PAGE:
IANA Transition and ICANN Accountability

IANA Transition

In March 2014, the National Telecommunications and Information Administration (NTIA) – part of the U.S. Department of Commerce – announced its intention to relinquish part of its role in managing the Internet’s Domain Name System (DNS) to the global multi-stakeholder community.

NTIA asked the Internet Corporation for Assigned Names and Numbers (ICANN), a California-based nonprofit group, to convene global stakeholders to develop a proposal to replace NTIA’s current stewardship over the Internet Assigned Numbers Authority (IANA).

Pressure to let go of the final vestiges of U.S. authority over the web address system had been building for over a decade, but grew after the Snowden NSA revelations in summer 2013.

NTIA mulled the question of how best to transition these responsibilities for about a year and a half, and sought input from a diverse group of stakeholders and experts.

In July 2015, the IANA Stewardship Transition Coordinating Group (ICG) released its proposal to “Transition the Stewardship of the Internet Assigned Numbers Authority (IANA) Functions from the U.S. Commerce Department’s National Telecommunications and Information Administration (NTIA) to the Global Multistakeholder Community.”

On August 17, the Assistant Secretary for Communications and Information Lawrence Strickling announced that the US government would be extending the IANA contract with ICANN through September 30, 2016. This extension was expected and has been welcomed by the stakeholder communities. It does not reflect the community's inability to follow through on its promises; rather, it sets out a more realistic timeline for refining proposals and getting endorsement from the ICANN community. 

The public comment period on the proposal closed on September 8.

ICANN Accountability

The other major piece of news is the public consultation over the second draft proposal from the working group dedicated to enhancing the accountability of ICANN. The two proposals are closely linked: the names community’s transition proposal is dependent on the overall accountability changes for ICANN that the Accountability working group is proposing.

What the names community is proposing is an ICANN affiliate model that would make ICANN the steward, contracting party, and operator of the IANA functions all at once (at least initially). The checks and balances being proposed are vital to the future of the IANA functions and their transparency, neutrality, and effectiveness.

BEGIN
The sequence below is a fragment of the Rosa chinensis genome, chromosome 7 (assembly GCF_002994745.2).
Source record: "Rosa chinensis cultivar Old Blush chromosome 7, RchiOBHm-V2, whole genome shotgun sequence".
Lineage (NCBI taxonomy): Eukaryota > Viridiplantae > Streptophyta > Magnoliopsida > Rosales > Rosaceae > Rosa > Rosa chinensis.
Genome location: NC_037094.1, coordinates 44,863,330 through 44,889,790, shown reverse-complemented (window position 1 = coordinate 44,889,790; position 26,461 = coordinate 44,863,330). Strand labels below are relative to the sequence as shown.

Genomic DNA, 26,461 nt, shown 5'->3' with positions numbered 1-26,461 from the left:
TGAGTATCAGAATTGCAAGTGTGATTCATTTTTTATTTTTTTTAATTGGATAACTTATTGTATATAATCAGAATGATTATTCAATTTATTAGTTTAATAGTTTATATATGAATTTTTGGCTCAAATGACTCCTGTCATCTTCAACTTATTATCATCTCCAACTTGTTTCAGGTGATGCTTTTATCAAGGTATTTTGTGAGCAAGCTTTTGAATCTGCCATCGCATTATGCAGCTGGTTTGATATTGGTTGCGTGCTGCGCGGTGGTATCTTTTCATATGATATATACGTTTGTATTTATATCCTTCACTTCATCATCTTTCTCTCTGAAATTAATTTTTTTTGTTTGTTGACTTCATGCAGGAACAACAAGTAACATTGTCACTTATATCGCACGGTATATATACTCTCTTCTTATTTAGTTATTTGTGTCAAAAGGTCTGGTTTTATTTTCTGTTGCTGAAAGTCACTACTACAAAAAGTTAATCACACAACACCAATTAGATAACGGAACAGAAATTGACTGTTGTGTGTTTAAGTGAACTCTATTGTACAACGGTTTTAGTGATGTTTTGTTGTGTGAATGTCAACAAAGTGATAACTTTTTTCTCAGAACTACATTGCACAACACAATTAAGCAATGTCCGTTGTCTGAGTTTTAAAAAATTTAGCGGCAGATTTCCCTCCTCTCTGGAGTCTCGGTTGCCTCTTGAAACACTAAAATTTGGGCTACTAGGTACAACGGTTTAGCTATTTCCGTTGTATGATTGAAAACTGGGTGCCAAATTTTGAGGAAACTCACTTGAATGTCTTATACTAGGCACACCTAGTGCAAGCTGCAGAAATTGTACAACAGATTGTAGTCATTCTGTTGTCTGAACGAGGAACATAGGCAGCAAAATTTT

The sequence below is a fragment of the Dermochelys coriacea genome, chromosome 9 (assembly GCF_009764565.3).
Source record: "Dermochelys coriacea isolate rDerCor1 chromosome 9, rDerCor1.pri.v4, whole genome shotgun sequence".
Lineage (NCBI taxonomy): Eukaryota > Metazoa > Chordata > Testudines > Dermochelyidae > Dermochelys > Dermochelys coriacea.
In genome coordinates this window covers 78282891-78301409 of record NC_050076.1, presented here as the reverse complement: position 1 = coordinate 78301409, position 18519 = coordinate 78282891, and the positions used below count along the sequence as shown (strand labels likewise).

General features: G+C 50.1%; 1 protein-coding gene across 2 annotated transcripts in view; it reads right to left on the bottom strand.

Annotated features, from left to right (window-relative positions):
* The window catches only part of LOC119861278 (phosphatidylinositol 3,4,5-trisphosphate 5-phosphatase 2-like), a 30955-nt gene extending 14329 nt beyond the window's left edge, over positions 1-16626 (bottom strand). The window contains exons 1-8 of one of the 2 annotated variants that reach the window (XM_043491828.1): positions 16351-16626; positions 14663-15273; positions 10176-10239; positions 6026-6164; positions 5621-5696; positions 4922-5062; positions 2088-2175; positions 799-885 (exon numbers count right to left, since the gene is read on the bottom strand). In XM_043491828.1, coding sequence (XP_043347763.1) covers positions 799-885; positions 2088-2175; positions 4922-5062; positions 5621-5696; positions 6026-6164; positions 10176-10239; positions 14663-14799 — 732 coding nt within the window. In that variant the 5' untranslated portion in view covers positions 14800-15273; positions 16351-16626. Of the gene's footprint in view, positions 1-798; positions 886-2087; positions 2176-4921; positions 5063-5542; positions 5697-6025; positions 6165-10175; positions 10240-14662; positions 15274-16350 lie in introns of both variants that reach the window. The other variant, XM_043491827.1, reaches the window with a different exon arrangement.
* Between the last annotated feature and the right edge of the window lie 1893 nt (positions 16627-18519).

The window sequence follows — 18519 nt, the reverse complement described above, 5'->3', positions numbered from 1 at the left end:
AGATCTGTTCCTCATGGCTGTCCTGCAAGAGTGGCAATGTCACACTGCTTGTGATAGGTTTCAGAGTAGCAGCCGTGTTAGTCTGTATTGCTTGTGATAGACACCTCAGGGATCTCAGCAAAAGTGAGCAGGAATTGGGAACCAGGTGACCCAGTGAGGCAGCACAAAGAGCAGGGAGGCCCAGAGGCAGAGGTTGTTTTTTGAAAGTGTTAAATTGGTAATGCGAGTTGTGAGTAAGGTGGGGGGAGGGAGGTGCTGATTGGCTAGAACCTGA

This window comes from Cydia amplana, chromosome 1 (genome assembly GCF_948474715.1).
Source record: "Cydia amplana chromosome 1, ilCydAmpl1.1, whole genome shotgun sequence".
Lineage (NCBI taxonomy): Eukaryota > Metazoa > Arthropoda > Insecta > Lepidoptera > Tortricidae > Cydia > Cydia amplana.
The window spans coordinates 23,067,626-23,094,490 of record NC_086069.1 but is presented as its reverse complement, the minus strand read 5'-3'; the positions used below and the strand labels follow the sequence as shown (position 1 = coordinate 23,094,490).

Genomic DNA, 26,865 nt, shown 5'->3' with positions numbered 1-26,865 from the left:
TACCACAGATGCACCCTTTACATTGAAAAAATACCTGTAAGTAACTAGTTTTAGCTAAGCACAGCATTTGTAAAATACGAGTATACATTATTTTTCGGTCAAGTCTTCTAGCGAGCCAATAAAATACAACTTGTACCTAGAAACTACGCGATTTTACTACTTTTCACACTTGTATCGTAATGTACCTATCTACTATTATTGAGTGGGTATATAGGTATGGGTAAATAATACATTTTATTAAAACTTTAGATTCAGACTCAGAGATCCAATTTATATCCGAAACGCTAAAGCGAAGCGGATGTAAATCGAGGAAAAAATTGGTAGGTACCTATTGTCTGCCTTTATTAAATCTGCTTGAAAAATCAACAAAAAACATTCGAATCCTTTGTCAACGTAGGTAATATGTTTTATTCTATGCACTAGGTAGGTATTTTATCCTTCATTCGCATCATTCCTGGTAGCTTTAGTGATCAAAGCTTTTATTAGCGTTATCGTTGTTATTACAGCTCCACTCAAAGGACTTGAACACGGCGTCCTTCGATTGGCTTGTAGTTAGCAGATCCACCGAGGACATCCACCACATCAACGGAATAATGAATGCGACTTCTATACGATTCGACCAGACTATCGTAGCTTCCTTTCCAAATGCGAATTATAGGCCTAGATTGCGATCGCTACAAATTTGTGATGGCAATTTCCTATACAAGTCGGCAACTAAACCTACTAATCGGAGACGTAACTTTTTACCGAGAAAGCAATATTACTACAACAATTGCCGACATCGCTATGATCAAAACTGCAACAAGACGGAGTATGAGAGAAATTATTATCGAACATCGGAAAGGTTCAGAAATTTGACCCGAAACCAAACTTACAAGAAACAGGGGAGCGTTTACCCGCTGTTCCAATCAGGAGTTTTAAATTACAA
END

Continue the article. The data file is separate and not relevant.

Potential Stumbling Blocks

Key stakeholders have been generally supportive of the need for transition of the IANA functions and the processes adopted, but it’s worth pointing out several potential roadblocks to success. What follows is a list of brief summary these potential hiccups.

-          Including a mention of “human rights” in the transition to a multi-stakeholder model is likely to incite the criticism of some in the international arena. To include it might be politicizing an issue unnecessarily.

-          There was concern that Congressional involvement might add an unnecessary political roadblock to a smooth transition of IANA functions to the multi-stakeholder community, in the same way that the Iran deal has run into problems. Most agree that if industry could put forward a resounding message of “this is good for business,” Congress would be more willing to accept.

-          Voting distribution within the Sole Member model – the new community empowerment mechanism that provides the basis for the system being adopted – could pose a challenge. The worry is that as proposed, the weighting of votes would empower certain parts of the ICANN community more than others. If, for instance, the proposal gave some of ICANN’s Supporting Organizations (SOs) or Advisory Committees (ACs) more voting power than others, would their effectiveness as communities be adversely affected?

-          Another potential stumbling block is that at least at the outset, Post-Transition IANA (PTI) will have ICANN as its sole member and PTI “will therefore be a controlled affiliate of ICANN.” The choice of a “legally separate model” over a “functionally separate model” could create some confusion in the future, if PTI ever chooses to separate.